Reminder: bid to win manuscript critiques with authors, editors, and agents as well as limited edition, signed letterpress broadsides from the Vermont College of Fine Arts’ Hunger Mountain Holiday Fundraising Auction. The auction features a 250-page manuscript critique with editor Stephen Roxburgh (interview); a 250-page manuscript critique with author Tim Wynne-Jones (interview); and the chance to name a character in Nancy Werlin’s next novel. Items also include partial critiques by author Susan Fletcher and Micol Ostow (interview) as well as full-manuscript middle grade or young adult novel critiques by authors Carrie Jones (interview) and An Na (interview). In addition, a 50-page critique or full picture-book critique is offered by agent-author Ammi-Joan Paquette of Erin Murphy Literary (interview). All purchases are charitable in support of Hunger Mountain’s non-profit mission to cultivate engagement with and conversation about the arts by publishing high-quality, innovative literary and visual art by both established and emerging artists, and by offering opportunities for interactivity and discourse. Visit The Hunger Mountain Store. Bidding ends at noon EST Dec. 12.
The Multicultural Minute: Holidays from Around the World by Renee Ting at Shen’s Books.
Kyra Interviews Cynthia Leitich Smith by Kyra from Throwing Up Words: Sometimes It’s Your Only Option. Peek: “Once you have a whole draft, all of the answers to the novel are already hinted at in your manuscript. Your subconscious is always a step ahead of your conscious mind, so it’s important to learn how to read your own writing carefully. Over the years, I’ve heard any number of folks say this in different ways, most recently author Tim Wynne-Jones.” Note: Throwing Up Words is a new team blog from Kyra and authors Ann Dee Ellis and Carol Lynch Williams. Please surf by and welcome them to the kidlitosphere!
What are your favorite authors giving this holiday season? by Cynthia Leitich Smith from Emily at The BookKids Blog from the Crazy Folks at BookPeople. Peek: “Of course, Cyn sent me a very comprehensive list of great gifts for all your holiday shopping needs…” Note: check out my shopping suggestions! Recommended authors/illustrators include: Ellen Jensen Abbott (interview); Marla Frazee; Robin Friedman; Michael Hemphill (interview); David Lubar (interview); John Abbott Nez (interview); Neil Numberman (interview); Aaron Reynolds (interview); Sam Riddleburger (interview); Liz Garton Scanlon; Anita Silvey (interview); and Carol Lynch Williams (interview).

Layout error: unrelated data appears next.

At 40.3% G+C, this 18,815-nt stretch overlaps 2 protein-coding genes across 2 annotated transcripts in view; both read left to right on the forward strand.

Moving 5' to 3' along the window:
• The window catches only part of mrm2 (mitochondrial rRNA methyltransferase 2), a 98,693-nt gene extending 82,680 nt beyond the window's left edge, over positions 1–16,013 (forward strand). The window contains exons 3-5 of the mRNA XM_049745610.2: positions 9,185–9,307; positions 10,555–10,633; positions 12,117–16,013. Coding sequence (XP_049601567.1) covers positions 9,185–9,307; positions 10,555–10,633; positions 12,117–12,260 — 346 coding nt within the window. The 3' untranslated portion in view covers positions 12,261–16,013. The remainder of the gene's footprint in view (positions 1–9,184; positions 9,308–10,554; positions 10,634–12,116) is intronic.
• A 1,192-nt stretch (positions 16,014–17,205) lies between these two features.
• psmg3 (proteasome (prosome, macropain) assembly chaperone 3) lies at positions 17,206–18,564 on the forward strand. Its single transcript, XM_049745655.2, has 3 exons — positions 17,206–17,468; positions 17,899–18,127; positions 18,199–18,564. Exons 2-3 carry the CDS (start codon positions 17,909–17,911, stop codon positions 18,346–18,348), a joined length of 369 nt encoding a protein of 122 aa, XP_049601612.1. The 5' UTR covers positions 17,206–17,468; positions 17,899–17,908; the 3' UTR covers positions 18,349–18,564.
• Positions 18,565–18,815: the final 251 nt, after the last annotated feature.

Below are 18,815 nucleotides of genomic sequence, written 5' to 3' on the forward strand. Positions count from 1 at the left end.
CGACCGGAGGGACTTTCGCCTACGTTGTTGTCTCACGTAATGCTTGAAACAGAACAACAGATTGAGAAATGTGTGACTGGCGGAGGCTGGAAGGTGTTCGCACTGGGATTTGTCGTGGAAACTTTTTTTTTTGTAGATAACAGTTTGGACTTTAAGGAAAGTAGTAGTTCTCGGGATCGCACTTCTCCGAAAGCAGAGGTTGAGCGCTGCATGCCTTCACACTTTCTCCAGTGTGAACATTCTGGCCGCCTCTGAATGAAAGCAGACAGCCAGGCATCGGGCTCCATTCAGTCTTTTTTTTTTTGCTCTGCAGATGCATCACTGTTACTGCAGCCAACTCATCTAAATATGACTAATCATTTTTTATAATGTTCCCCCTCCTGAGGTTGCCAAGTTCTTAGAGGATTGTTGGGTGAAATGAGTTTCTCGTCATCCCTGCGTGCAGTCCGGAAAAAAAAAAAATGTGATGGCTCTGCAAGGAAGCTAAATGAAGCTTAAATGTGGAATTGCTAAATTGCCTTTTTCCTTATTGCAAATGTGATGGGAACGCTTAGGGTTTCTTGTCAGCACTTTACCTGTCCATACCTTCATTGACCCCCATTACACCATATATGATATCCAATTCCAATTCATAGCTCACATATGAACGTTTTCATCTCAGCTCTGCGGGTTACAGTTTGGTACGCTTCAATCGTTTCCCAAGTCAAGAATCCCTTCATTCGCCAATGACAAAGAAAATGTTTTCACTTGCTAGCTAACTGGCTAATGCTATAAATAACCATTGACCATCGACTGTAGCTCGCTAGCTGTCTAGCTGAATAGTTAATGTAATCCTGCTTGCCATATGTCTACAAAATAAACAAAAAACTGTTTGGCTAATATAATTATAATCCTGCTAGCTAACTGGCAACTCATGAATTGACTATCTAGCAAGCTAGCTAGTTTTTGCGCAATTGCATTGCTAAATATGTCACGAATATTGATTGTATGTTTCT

Favorite Middle Grade, Tween & YA Books of 2009: a list from Greg Leitich Smith. Recommended authors include: Eduardo F. Calcines (interview); David Macinnis Gill (interview); Michael Hemphill and Sam Riddleburger (see above); Eric Luper; Jenny Moss (interview); Micol and David Ostow (interview); Carol Lynch Williams (see above); Suzanne Morgan Williams (interview); and Rita Williams-Garcia (interview).
When Twilight author Stephenie Meyer visited my class; Why Edward Cullen & other vampires attract readers; What the next big thing is in adolescent lit by James Blasingame at The Answer Sheet: A School Survival Guide for Parents (and Everyone Else) from The Washington Post. Regarding Eternal (Candlewick, 2009), he writes: “My favorite read of the past year has been Cynthia Leitich Smith’s Eternal, which revolves around 18-year-old Miranda, and her guardian angel, Zachary. …Cynthia has paid homage not only to various vampire classics, from Bram Stoker to ‘Nosferatu,’ but also to Chicago lore (Dracula is a Cubs fan, and Zachary comments in ‘Blues Brothers’ fashion that he is ‘on a mission from God’).” Note: James is an associate professor of English Education at Arizona State University, and the 2010 president of the Assembly on Literature for Adolescents of the National Council of Teachers of English.
December Giveaway Reminder
Enter to win one of three signed copies of Watersmeet by Ellen Jensen Abbott (Marshall Cavendish, 2009), one of three copies of The Pillow Book of Lotus Lowenstein by Libby Schmais (Delacorte, 2009), and/or one of three signed copies of Ninjas, Piranhas, and Galileo by Greg Leitich Smith (Little, Brown, 2005)!
To enter, email me (scroll and click envelope) with your name and snail/street mail address and type “Watersmeet” and/or “The Pillow Book of Lotus Lowenstein” and/or “Ninjas, Piranhas, and Galileo” in the subject line (Facebook, JacketFlap, MySpace, and Twitter readers are welcome to just privately message me with the name in the header; I’ll write you for contact information, if you win). Note: one copy of each book will be reserved for a teacher, librarian, or university professor of youth literature; those eligible in these categories should indicate their affiliations in the body of their entry messages. The other two will go to any Cynsations readers!
Deadline: midnight CST Dec. 31.